Thursday, April 22, 2010
The Case for Optimism
Today it seems that cynicism is the new black, and optimism is nearly taboo. We take one look at the world, with its recessions, wars, scandals and crises, and proclaim "Anyone who sees this glass half full must be blind."
I'd beg to differ.
What I'm hoping to make with this blog is a case for optimism, specifically in our home county. While we Oakland-ites certainly have a laundry list of things to make even the sunniest disposition a little jaded — unemployment, government scandals, and those darn April snowflakes, to name a few — we've also got plenty to be positive about.
Spring has sprung, and our home towns offer bountiful opportunities to get outside and smell the daffodils. The Paint Creek Trail is starting to green up, and if you stand at the intersection of Ludlow and the trail, just outside of the Rochester Municipal park, and take a deep breath, it's like walking right into a bouquet.
And like spring flowers, new businesses are popping up around town. Did anyone else do a little dance in their car driving past the new Just Baked cupcake place in Royal Oak? No, just me? Okay … Well, anyway, I love the smell of commerce and frosting in the morning!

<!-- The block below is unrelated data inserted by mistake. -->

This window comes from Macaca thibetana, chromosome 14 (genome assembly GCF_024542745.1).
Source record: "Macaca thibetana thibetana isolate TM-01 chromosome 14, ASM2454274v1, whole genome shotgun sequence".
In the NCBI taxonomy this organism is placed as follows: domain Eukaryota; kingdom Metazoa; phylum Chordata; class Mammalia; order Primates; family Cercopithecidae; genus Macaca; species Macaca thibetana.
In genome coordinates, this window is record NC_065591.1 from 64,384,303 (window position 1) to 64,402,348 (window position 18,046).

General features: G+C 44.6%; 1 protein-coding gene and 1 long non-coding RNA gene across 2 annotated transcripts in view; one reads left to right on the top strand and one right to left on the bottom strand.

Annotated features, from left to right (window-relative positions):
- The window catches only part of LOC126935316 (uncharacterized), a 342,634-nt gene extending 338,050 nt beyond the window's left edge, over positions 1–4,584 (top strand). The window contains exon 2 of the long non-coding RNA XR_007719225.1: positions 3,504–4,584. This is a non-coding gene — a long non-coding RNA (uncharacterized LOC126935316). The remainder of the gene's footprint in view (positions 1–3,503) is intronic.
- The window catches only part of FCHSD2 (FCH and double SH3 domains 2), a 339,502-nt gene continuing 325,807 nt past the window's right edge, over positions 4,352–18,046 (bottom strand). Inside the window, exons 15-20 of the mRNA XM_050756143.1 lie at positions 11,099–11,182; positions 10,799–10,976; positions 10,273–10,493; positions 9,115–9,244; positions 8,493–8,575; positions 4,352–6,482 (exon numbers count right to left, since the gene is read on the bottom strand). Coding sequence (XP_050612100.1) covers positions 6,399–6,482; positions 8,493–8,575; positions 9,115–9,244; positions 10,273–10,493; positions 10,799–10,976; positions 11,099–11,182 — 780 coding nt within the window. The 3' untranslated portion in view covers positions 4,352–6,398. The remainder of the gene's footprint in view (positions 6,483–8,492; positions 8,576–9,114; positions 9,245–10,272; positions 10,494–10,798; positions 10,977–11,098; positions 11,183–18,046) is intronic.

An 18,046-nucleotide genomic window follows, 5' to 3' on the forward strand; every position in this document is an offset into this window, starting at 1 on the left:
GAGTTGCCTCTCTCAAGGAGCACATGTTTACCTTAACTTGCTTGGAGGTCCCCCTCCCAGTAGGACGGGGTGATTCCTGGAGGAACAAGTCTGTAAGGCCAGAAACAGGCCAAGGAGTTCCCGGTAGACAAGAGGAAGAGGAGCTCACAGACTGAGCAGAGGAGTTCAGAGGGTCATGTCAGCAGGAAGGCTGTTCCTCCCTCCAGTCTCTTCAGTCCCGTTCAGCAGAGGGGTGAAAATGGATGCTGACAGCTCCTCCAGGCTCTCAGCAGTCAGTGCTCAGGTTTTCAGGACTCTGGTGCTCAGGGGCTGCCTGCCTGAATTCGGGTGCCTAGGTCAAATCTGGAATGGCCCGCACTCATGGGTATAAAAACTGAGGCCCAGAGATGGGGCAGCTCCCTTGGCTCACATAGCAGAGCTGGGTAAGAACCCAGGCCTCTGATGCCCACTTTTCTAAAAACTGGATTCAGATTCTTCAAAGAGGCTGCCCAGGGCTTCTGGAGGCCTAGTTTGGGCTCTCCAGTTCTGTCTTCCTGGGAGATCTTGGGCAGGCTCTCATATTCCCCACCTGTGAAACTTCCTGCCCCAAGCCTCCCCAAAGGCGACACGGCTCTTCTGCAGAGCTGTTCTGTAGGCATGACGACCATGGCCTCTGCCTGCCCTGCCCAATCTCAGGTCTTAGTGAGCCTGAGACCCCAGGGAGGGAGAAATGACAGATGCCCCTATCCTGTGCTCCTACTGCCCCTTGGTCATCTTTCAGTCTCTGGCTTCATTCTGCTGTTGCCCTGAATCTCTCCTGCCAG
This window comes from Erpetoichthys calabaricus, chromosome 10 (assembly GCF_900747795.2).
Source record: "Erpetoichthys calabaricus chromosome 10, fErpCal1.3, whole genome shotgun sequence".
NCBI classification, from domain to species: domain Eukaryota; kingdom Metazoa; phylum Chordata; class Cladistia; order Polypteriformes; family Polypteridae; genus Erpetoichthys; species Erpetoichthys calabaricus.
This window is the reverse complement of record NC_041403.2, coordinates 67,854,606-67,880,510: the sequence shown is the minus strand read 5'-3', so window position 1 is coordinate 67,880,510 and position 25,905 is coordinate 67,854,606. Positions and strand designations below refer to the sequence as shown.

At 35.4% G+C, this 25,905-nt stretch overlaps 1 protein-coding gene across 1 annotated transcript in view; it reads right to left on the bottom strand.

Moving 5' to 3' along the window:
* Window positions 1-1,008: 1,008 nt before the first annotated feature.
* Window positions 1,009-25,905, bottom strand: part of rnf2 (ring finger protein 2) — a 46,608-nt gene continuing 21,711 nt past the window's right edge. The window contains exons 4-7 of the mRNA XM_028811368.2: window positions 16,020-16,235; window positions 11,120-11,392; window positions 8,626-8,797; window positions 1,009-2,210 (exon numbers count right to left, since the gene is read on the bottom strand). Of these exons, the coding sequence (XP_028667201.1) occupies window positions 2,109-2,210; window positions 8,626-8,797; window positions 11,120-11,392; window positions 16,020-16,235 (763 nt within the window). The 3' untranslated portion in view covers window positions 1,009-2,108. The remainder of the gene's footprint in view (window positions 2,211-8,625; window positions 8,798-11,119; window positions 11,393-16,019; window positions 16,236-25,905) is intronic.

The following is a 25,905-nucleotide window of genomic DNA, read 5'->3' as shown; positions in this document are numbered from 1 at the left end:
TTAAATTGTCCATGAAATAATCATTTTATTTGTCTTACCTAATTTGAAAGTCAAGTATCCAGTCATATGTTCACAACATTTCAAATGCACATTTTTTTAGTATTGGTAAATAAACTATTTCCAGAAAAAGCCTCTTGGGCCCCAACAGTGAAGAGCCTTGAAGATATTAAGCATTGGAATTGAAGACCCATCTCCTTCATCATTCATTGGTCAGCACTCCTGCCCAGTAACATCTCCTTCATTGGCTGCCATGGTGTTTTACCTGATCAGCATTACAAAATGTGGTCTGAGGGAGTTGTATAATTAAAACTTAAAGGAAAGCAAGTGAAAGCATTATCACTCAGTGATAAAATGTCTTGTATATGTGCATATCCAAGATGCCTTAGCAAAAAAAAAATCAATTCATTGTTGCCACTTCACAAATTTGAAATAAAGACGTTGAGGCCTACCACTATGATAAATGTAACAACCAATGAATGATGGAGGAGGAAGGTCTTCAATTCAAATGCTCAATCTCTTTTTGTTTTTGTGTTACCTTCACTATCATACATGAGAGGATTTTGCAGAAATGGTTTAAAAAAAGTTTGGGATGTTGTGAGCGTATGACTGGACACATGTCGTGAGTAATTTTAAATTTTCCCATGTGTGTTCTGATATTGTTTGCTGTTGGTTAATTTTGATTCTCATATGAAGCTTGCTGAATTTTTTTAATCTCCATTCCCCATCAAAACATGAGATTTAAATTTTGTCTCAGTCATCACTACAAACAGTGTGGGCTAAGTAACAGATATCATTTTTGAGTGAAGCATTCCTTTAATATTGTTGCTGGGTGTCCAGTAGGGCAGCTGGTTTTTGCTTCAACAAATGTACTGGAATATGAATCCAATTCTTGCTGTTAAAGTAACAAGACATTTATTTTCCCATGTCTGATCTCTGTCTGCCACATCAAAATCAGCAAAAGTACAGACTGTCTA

While I'm sure to be inviting threats of bodily harm by suggesting that the recession may even have a bright side to it, I'm going to do it anyway. Across the county (and the country for that matter), people are taking their economic futures into their hands in new, adventurous, creative ways. My dad's former General Motors coworker is now the proud owner of a Coldstone Creamery in Rochester. Scores of my recent college graduate friends have turned to sites like Etsy, which help you sell your hand-made creations online, to generate some extra cash. A family friend is making and selling paddleboards with his son. Sometimes the best creativity flows out of necessity.
In 1805, the city of Detroit burned to the ground. After the fire, the city established this motto: “Speramus Meliora; Resurget Cineribus,” meaning “We Hope For Better Things; It Shall Rise From the Ashes.”
Right now, many metro Detroiters look at their lives, their jobs, their families, and see a pile of ashes. I’m here to tell you that better things are on the horizon.
So go ahead, call me a rose-glasses-wearing, tree-hugging, naive hippie. In my opinion, optimism isn’t about being out of touch with reality. Optimism is taking a good hard look at reality and saying “How can I adjust my actions and attitude to get the best possible outcome for myself and those around me?”
And if you can’t do that, then you’re just a cynic. And the last thing the world needs is another cynic.